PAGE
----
So I think that the people doing this by and large is that largest group of the enemy that I face, al Qaeda.
MR. WHITMAN: Courtney.
QQ Hi, Colonel. This is Courtney Kube from NBC News. You mentioned that you've been able to do more with the Marines that you have there, the more than 6,000 Marines. Could you use even more Marines in your area? Would that help even more to break this whack- a-mole, as you call the cycle?
And then, also, could you give us an idea of the number -- the level of violence that you've been seeing lately, specifically numbers of attacks? Have they gone down over the past few weeks, and can you back it up with some numbers, please?
COL. SIMCOCK: I think if you ask any commander if he wants more troops, I think then he's going to ask himself two questions. Can I support them logistically, and do I have the battle space to employ them? Answer both those questions with yes, and you'll always take more troops.
Do I need more to accomplish my mission? No. I have more than sufficient to do what I need with the mission that I've been given to prevent accelerants from going into Baghdad and to conduct counterinsurgency operations.
As far as an increase in operations, again, it's almost stayed a constant level. I don't have numbers in front of me to give you, but in the five months that we've been here, there have been periodic drops and then it'll pick up again. But on average, it's stayed almost the status quo.
MR. WHITMAN: Go ahead, Ken.
QQ Ken Fireman again, Colonel. Of the al Qaeda that you're facing in your area, can you say what percentage homegrown as it were are Iraqis and what percentage are foreign?
COL. SIMCOCK: I can't give you exact percentages. I can tell you that we have seen outside influences coming into AO Raleigh. Some of them, as you put it, are homegrown that we're facing here. It's a combination thereof. Probably the largest group is al Qaeda that come from somewhere in-country, but like I say, it's across the board. We see them from a lot of outside countries that are coming here to fight.
QQ Has that changed? Well, you've only been there five months, but from what you know from your predecessors, has that changed? Has the mix become more heavily Iraqi as opposed to foreign?
COL. SIMCOCK: Well, we're seeing a trend in that way. We're seeing fewer and fewer outside country coming in here. So I would say, yeah, the trend is to see less.
QQ Thank you.
MR. WHITMAN: Al.
QQ Colonel, it's Al Pessin again. You mentioned your two main missions, one being a counterinsurgency. How much of the counterinsurgency mission is security and how much of it is relationship-building, facilitating governance, economic development, et cetera?
COL. SIMCOCK: Yeah, they go hand in hand. I mean, it's almost 50-50. You know, the question is, which came first, the chicken or the egg? I've got to have security in order to go talk to people, because if they don't feel safe, they won't talk to me. And when I talk to them, they tell me things about the environment that I'm in that I don't know, so that builds on the security piece. And it quickly snowballs. They do go hand-in-hand. Like I say, one is not more important than the other. But to me, you know, security is obviously an important piece of it. It probably comes first, and then that quickly leads to the engagement piece, and they start building on one another.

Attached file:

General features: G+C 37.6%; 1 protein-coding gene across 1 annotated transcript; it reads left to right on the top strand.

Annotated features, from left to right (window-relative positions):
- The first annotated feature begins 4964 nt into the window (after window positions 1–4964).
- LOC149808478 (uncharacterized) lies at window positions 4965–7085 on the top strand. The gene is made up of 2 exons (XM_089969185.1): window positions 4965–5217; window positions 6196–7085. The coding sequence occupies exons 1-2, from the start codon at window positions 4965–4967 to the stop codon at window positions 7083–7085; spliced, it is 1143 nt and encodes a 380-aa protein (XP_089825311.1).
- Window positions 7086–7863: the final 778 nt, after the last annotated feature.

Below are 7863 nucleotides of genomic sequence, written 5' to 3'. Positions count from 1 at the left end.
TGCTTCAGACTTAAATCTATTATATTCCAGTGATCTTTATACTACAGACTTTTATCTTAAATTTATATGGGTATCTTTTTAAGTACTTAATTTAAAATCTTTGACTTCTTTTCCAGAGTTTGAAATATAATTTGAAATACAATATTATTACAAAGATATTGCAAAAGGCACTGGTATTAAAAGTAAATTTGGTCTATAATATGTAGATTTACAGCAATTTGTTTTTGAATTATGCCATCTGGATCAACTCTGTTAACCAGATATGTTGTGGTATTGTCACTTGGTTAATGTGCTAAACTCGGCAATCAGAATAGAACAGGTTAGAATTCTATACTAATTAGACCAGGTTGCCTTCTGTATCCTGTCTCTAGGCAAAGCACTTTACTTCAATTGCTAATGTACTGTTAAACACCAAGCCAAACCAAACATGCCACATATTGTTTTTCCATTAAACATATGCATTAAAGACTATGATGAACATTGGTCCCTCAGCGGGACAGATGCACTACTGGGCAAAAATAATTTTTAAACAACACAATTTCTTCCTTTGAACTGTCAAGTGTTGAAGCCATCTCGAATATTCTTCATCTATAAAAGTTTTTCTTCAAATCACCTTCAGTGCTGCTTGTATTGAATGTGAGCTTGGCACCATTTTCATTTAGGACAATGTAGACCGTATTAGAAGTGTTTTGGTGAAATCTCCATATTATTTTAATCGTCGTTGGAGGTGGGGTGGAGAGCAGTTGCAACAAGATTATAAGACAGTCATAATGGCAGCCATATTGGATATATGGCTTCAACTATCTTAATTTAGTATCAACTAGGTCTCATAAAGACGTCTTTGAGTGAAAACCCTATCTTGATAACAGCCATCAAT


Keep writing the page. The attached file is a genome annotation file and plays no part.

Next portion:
QQ Colonel, it's Luis Martinez with ABC News. Two weeks ago there was a Pentagon study about the mental health assessment of the troops in Iraq. And it pointed out that there were some shortcomings in terms of the battlefield ethics. I think it noted that Marines were less likely to turn in their colleagues if they intimidated or mistreated the local Iraqis. Have you instituted anything to counter that? Or what is your opinion of them?
COL. SIMCOCK: You know, with that question, first off I say that, you know, I have not seen that within AO Raleigh. And I think the best thing that our Marines receive prior to coming over here is the training that they go through. I think all of our Marines fully understand the law of armed conflict. They receive training on that, I mean, from the moment they enter the Marine Corps, or in the Army's case, when they enter the Army. That is something they're well-versed on, they understand it very well, and it hasn't been a problem that I've seen over here in AO Raleigh at all.
MR. WHITMAN: Well, Colonel, we've just about come to the end of our time and we want to give you the last minute or two if you have any closing comments or perhaps anything we didn't raise here that you think is important for us to know.
COL. SIMCOCK: Well, thanks again, Mr. Whitman. And thank you all for your time.
I think it's critically important that you get the opportunity to hear from the service members that are over here in Iraq.
One of my concerns is the importance of what we're doing over here is not getting back to the American public. In that vein, I think this is very, very valuable. But I encourage you and invite you all to come over here to AO Raleigh and spend some time over here for yourselves and see exactly what I'm talking about. It's easy to talk about, and maybe I don't portray exactly a lot of the successes that we're having over here, but if you get the opportunity, I encourage you to come over. I invite you so that you can see for yourselves how well the soldiers, sailors and Marines are doing over here and accomplishing a very, very difficult mission but a mission that's incredibly important to our nation.
MR. WHITMAN: Thank you again, Colonel, for spending some time with us this morning, and we hope before your tour is up, we'll have the opportunity to do it again.
COL. SIMCOCK: I look forward to it.